World occasions have usually equipped excuses for bullying. The Covid-19 pandemic introduced a wave of harassment for Asian kids, and in 2016, after a sequence of Islamic State terrorist assaults, Muslim kids reported a rise in bullying. Now, Mr. Stahl stated, misery over the conflict in Ukraine has added new targets for the sort of vindictive habits that may lead kids to keep away from faculty and, in some instances, end in melancholy and suicidal ideas.
In Harsefeld, a city exterior Hamburg, Anastasia Makisson, 13, who’s Russian-German, acquired a number of nameless notes at school calling her a Nazi and urging her to return to Russia to “drink vodka with Putin.”
She stated college students had additionally come as much as her and shouted, “Putin!” Anastasia preferred faculty, however because the newest notes appeared in April, she has not gone again out of worry. “I’m scared somebody might hit me,” she stated in an interview. “Everyone stares at me. It’s as in the event that they’re considering, ‘Eww, she’s Russian.’”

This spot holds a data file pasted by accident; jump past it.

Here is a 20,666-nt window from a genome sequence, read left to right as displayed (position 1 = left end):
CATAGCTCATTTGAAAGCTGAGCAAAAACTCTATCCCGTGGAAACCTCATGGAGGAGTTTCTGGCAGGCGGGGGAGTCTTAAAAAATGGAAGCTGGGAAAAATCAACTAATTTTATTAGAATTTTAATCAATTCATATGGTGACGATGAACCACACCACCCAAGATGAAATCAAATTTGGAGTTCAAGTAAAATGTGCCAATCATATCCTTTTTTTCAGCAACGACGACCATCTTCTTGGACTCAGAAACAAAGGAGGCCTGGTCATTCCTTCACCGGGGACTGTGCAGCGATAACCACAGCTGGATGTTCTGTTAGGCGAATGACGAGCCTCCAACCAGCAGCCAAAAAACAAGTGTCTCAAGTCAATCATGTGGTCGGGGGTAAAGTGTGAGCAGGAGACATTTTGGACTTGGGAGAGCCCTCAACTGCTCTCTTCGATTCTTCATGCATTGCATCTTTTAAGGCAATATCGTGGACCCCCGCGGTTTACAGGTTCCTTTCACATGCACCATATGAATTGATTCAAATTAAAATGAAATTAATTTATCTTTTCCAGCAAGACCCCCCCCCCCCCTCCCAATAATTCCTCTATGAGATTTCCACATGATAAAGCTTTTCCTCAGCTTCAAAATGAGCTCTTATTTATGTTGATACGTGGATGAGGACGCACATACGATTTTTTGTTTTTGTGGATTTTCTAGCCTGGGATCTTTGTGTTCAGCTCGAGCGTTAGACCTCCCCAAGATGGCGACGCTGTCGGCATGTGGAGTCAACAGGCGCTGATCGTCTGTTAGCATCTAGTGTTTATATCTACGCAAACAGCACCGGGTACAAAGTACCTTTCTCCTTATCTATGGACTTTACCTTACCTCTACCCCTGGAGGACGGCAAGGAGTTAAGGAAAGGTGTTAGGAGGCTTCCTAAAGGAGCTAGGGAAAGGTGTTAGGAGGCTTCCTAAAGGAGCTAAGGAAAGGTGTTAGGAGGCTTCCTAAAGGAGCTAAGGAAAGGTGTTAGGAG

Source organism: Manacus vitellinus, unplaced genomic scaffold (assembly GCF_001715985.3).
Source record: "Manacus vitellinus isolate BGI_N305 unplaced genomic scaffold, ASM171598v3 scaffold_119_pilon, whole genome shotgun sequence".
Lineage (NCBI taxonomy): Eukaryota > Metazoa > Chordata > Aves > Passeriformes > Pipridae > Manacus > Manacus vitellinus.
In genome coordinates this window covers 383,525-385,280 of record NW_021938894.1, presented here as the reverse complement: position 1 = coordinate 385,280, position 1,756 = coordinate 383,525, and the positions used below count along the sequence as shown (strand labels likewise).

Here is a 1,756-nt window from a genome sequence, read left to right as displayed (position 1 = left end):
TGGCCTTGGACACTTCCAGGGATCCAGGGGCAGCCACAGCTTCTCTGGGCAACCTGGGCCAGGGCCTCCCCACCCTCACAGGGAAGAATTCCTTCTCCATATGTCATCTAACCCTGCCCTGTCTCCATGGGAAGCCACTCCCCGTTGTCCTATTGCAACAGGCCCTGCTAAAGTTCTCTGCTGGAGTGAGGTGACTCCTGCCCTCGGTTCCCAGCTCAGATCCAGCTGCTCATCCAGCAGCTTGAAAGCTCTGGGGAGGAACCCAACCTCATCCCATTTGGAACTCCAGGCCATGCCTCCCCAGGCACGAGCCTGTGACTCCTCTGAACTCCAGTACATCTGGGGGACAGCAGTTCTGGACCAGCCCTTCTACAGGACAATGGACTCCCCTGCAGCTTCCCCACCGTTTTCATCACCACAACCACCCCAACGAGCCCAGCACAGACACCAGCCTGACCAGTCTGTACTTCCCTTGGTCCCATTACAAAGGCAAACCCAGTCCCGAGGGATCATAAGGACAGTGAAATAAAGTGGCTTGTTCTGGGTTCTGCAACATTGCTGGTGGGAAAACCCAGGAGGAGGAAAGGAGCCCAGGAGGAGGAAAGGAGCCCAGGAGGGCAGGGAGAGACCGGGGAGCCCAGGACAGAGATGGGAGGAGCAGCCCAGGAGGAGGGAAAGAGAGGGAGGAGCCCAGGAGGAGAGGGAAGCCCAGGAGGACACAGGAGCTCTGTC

Her father, Ilya Makisson, stated the college had promised to research however had not acted to this point; the college didn’t reply to a request for remark.
A couple of week after Russia invaded Ukraine, Elisa Spadoni, 13, who’s Russian-Italian, wrapped up her homework at her home in central Italy and checked her class WhatsApp group. Within the chat, one classmate referred to as her “daughter of Putin.” One other message learn, “You would possibly as nicely die.”
When the woman requested her classmates to cease, one boy replied, “We’ll cease as soon as you’ll cease throwing missiles on Ukraine.” He additionally wrote: “Tomorrow I’ll beat her up.”